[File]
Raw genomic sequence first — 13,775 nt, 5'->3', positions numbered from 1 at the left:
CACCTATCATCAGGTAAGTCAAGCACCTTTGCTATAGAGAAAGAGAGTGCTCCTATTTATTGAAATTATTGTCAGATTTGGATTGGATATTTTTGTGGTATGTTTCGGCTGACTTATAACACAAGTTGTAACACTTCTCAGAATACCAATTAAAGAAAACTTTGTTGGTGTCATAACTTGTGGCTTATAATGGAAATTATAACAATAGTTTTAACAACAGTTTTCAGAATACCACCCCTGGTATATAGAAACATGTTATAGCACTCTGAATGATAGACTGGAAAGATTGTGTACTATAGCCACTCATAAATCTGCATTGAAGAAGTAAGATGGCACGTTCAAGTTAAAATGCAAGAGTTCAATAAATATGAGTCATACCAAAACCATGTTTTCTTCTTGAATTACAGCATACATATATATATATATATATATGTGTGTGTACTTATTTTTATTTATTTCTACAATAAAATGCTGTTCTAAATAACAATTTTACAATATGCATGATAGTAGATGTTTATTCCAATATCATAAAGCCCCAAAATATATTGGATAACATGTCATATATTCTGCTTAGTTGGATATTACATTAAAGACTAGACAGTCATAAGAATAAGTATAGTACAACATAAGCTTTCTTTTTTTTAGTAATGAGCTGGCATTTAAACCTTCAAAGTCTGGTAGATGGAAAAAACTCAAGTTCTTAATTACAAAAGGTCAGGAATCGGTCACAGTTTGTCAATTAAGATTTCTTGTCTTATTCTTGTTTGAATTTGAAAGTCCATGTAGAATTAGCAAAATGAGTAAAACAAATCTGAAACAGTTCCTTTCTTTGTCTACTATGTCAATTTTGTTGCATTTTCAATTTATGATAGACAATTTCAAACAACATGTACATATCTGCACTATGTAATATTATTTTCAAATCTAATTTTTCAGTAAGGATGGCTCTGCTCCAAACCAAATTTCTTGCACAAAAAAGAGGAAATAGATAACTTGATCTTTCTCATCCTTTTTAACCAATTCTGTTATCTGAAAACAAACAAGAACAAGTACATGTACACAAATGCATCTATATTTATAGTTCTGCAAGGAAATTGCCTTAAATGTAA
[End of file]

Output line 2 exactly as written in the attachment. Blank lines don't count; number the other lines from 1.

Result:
CACCTATCATCAGGTAAGTCAAGCACCTTTGCTATAGAGAAAGAGAGTGCTCCTATTTATTGAAATTATTGTCAGATTTGGATTGGATATTTTTGTGGTATGTTTCGGCTGACTTATAACACAAGTTGTAACACTTCTCAGAATACCAATTAAAGAAAACTTTGTTGGTGTCATAACTTGTGGCTTATAATGGAAATTATAACAATAGTTTTAACAACAGTTTTCAGAATACCACCCCTGGTATATAGAAACATGTTATAGCACTCTGAATGATAGACTGGAAAGATTGTGTACTATAGCCACTCATAAATCTGCATTGAAGAAGTAAGATGGCACGTTCAAGTTAAAATGCAAGAGTTCAATAAATATGAGTCATACCAAAACCATGTTTTCTTCTTGAATTACAGCATACATATATATATATATATATATGTGTGTGTACTTATTTTTATTTATTTCTACAATAAAATGCTGTTCTAAATAACAATTTTACAATATGCATGATAGTAGATGTTTATTCCAATATCATAAAGCCCCAAAATATATTGGATAACATGTCATATATTCTGCTTAGTTGGATATTACATTAAAGACTAGACAGTCATAAGAATAAGTATAGTACAACATAAGCTTTCTTTTTTTTAGTAATGAGCTGGCATTTAAACCTTCAAAGTCTGGTAGATGGAAAAAACTCAAGTTCTTAATTACAAAAGGTCAGGAATCGGTCACAGTTTGTCAATTAAGATTTCTTGTCTTATTCTTGTTTGAATTTGAAAGTCCATGTAGAATTAGCAAAATGAGTAAAACAAATCTGAAACAGTTCCTTTCTTTGTCTACTATGTCAATTTTGTTGCATTTTCAATTTATGATAGACAATTTCAAACAACATGTACATATCTGCACTATGTAATATTATTTTCAAATCTAATTTTTCAGTAAGGATGGCTCTGCTCCAAACCAAATTTCTTGCACAAAAAAGAGGAAATAGATAACTTGATCTTTCTCATCCTTTTTAACCAATTCTGTTATCTGAAAACAAACAAGAACAAGTACATGTACACAAATGCATCTATATTTATAGTTCTGCAAGGAAATTGCCTTAAATGTAA